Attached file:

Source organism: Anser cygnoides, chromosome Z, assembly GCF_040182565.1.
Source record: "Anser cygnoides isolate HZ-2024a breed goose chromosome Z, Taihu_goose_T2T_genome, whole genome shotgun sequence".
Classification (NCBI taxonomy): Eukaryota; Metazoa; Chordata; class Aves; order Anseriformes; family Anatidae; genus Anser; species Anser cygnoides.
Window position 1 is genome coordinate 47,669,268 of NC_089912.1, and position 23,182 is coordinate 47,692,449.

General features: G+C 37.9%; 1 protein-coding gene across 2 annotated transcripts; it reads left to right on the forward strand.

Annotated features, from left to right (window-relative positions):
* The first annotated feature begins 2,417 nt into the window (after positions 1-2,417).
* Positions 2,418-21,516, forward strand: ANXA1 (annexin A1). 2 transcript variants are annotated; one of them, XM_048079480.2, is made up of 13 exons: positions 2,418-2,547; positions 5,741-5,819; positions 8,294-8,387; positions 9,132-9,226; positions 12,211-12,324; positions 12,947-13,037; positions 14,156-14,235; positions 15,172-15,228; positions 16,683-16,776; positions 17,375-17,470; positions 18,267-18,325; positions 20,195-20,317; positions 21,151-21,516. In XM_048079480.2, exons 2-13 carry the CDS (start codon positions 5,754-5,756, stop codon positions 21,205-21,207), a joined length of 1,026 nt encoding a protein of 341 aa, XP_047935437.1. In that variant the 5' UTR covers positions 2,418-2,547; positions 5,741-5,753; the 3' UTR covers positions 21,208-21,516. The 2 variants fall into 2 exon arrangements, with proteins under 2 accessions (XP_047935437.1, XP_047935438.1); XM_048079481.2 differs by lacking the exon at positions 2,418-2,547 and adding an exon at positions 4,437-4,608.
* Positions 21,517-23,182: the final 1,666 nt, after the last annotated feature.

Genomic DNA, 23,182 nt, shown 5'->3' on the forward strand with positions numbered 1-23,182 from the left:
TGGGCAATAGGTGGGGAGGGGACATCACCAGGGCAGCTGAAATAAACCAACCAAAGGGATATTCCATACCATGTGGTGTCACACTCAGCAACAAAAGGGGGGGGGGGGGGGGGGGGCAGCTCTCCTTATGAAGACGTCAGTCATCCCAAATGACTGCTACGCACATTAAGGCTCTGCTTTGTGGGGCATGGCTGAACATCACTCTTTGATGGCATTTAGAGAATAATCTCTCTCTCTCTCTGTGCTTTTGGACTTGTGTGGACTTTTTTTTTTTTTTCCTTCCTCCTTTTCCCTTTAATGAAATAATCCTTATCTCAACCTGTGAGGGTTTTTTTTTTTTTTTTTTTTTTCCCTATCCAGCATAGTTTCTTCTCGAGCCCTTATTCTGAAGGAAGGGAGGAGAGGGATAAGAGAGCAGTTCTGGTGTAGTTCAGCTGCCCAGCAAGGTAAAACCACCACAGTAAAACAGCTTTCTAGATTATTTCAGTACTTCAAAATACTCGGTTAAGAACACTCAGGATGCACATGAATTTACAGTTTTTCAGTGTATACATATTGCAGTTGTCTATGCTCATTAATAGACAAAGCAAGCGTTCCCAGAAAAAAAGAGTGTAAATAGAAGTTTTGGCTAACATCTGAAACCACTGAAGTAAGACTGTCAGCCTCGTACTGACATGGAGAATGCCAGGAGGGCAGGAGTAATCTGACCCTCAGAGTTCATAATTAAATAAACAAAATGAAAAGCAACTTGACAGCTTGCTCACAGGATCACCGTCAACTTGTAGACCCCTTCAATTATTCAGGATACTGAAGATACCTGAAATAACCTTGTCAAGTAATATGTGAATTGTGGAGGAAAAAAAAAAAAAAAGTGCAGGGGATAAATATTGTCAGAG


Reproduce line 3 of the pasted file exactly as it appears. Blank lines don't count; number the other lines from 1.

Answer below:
Classification (NCBI taxonomy): Eukaryota; Metazoa; Chordata; class Aves; order Anseriformes; family Anatidae; genus Anser; species Anser cygnoides.